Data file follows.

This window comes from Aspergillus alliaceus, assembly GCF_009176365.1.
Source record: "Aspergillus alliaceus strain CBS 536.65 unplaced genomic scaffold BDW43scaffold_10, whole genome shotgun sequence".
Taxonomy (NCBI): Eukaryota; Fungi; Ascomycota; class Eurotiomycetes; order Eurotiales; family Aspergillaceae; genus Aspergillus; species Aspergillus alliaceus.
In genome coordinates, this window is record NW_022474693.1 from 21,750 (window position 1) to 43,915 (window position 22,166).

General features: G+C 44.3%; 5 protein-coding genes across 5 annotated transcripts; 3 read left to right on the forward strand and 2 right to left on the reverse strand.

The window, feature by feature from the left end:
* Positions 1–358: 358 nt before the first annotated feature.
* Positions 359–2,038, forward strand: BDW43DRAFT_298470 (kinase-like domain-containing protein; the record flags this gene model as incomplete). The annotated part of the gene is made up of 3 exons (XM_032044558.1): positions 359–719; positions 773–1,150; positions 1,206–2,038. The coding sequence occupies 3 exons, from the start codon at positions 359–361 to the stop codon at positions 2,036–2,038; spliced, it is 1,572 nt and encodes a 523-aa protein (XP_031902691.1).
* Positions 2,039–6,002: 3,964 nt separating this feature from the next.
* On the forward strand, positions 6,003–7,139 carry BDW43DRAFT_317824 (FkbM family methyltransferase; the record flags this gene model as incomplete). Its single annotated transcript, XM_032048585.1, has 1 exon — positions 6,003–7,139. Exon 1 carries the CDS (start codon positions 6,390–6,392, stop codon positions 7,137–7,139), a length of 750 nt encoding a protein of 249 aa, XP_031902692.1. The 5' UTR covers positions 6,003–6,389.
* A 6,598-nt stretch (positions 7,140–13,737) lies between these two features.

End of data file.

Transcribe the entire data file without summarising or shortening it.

This window comes from Aspergillus alliaceus, assembly GCF_009176365.1.
Source record: "Aspergillus alliaceus strain CBS 536.65 unplaced genomic scaffold BDW43scaffold_10, whole genome shotgun sequence".
Taxonomy (NCBI): Eukaryota; Fungi; Ascomycota; class Eurotiomycetes; order Eurotiales; family Aspergillaceae; genus Aspergillus; species Aspergillus alliaceus.
In genome coordinates, this window is record NW_022474693.1 from 21,750 (window position 1) to 43,915 (window position 22,166).

General features: G+C 44.3%; 5 protein-coding genes across 5 annotated transcripts; 3 read left to right on the forward strand and 2 right to left on the reverse strand.

The window, feature by feature from the left end:
* Positions 1–358: 358 nt before the first annotated feature.
* Positions 359–2,038, forward strand: BDW43DRAFT_298470 (kinase-like domain-containing protein; the record flags this gene model as incomplete). The annotated part of the gene is made up of 3 exons (XM_032044558.1): positions 359–719; positions 773–1,150; positions 1,206–2,038. The coding sequence occupies 3 exons, from the start codon at positions 359–361 to the stop codon at positions 2,036–2,038; spliced, it is 1,572 nt and encodes a 523-aa protein (XP_031902691.1).
* Positions 2,039–6,002: 3,964 nt separating this feature from the next.
* On the forward strand, positions 6,003–7,139 carry BDW43DRAFT_317824 (FkbM family methyltransferase; the record flags this gene model as incomplete). Its single annotated transcript, XM_032048585.1, has 1 exon — positions 6,003–7,139. Exon 1 carries the CDS (start codon positions 6,390–6,392, stop codon positions 7,137–7,139), a length of 750 nt encoding a protein of 249 aa, XP_031902692.1. The 5' UTR covers positions 6,003–6,389.
* A 6,598-nt stretch (positions 7,140–13,737) lies between these two features.